By Geoff Mair
My last blog post called, “The Consequences of HP killing its TouchPad”, caused more of an uproar than I expected. It seems that there is a passionate community of webOS users ready to come to the mobile operating system’s defense because of the usability and utility of the device. Readers took issue with my opinion that webOS ultimately failed as a business device with many defending that webOS had “the best e-mail, calendar and contact data integration of any mobile phone around.”
Despite the outcry from impassioned webOS users, I stand by what I said. I maintain my view that if webOS truly had the winning combination of business usability, functionality, and mobile apps, it should have been at least successful enough for them not to kill it.
I believe HP killed webOS because it was not as successful in the market as the company needed it to be. There wasn’t enough market traction with webOS products for HP to see a way to catch up to the massive growth of Android and iOS devices (let’s forget the TouchPad as it never really even got off the ground). Given HP’s tremendous market reach and its marketing prowess, if webOS were truly the best device for business users, the vendor wouldn’t have correctly predicted its demise and therefore made the difficult decision to drop the product line.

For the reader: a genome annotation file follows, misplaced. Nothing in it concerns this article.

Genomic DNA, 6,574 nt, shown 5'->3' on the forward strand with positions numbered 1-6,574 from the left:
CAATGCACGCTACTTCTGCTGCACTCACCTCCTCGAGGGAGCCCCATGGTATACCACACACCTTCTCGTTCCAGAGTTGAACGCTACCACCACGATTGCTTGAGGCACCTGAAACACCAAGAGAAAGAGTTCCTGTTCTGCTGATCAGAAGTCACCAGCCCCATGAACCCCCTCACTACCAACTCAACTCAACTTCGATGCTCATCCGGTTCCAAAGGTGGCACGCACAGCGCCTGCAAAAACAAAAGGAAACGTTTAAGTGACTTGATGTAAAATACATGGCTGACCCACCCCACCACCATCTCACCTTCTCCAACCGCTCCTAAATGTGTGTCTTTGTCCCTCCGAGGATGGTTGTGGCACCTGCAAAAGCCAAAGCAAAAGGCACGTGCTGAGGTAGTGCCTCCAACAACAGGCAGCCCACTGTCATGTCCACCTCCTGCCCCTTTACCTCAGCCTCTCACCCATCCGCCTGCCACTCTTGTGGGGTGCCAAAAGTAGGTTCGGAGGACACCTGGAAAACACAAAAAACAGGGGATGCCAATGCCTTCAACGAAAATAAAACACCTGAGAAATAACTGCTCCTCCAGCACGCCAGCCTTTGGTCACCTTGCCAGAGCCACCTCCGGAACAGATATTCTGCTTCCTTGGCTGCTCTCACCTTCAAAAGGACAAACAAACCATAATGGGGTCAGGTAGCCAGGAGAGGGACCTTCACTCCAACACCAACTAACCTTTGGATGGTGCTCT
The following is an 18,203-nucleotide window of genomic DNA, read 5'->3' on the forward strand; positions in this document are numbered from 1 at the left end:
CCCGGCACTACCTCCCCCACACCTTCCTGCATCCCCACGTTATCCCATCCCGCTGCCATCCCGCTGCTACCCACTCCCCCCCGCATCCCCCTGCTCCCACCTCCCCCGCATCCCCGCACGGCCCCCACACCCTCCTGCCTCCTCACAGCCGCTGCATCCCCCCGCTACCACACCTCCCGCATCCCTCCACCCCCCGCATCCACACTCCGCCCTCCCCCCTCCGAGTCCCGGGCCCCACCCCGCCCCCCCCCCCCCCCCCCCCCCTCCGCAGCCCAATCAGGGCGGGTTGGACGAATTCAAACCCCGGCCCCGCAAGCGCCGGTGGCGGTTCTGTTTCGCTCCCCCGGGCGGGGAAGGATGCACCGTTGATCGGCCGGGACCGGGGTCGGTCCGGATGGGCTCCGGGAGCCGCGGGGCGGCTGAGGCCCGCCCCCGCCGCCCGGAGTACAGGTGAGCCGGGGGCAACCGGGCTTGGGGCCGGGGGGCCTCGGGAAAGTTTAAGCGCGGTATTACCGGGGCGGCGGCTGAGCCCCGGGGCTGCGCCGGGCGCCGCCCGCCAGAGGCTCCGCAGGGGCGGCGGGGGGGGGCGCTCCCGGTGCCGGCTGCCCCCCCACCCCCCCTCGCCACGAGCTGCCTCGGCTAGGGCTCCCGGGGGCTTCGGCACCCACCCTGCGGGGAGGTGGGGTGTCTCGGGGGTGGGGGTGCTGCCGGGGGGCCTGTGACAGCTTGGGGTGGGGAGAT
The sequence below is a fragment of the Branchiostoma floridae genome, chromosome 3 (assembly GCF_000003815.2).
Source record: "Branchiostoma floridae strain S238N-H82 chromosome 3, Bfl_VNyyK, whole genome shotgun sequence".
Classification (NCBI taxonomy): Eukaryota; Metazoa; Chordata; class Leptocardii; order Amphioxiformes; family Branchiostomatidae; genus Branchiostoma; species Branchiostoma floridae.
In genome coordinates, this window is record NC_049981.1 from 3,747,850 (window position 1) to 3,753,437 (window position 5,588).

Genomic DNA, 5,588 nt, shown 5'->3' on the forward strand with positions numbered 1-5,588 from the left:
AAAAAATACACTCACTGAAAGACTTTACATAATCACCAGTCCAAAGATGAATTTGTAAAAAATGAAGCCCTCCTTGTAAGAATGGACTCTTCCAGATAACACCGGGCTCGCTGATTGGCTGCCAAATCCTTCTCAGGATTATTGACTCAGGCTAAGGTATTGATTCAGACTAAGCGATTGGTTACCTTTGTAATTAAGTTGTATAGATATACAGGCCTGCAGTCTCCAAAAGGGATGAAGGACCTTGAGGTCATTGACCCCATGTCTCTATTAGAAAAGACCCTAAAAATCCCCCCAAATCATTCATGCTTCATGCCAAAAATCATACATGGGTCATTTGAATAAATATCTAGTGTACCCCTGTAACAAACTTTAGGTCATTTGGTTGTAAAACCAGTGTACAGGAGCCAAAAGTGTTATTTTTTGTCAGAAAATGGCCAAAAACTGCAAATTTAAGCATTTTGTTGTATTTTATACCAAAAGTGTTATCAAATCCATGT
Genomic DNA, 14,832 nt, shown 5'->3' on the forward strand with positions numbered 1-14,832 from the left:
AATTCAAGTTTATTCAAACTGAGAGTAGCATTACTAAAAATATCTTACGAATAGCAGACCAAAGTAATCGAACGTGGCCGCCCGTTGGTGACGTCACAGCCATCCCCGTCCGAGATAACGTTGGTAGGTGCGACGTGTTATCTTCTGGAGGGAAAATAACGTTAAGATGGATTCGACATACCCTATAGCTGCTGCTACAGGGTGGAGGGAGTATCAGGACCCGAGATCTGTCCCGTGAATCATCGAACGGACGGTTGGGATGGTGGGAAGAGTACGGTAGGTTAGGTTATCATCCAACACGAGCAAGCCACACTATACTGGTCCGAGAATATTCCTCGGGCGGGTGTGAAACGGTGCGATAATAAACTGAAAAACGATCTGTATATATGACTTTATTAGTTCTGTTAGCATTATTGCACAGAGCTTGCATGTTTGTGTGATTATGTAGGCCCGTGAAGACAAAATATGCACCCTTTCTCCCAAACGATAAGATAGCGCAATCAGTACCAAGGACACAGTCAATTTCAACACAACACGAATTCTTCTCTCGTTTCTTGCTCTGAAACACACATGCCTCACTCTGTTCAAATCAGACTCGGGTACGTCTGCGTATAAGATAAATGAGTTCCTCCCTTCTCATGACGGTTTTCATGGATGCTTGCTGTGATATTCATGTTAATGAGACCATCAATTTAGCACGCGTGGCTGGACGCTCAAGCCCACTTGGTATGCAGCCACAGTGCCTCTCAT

While I completely respect people’s opinions that webOS is great to use, clearly it wasn’t universally applicable and useable enough for businesses to be successful in the B2B market. I think that it would be difficult for anyone to deny this and I believe that other companies who may be looking to pick up the webOS technology are probably heavily considering this in their decision making process. webOS simply wasn’t a winning product when it was Palm’s platform and HP wasn’t able to do much better with it.
It will be interesting to see what happens to webOS now that HP has shelved it. In a recent Gartner webinar about the future of the tablet market, Carolina Milanesi, research vice president with Gartner, said that lack of clarity on HP’s part on what it will do with webOS muddies an already murky picture.
Meanwhile, there are rumors that Samsung will take over webOS or perhaps another vendor will acquire the intellectual property and take it to market once more.
If a company does decide to take the webOS reins, I imagine they won’t be successful with it.
What do you anticipate the future of webOS will be?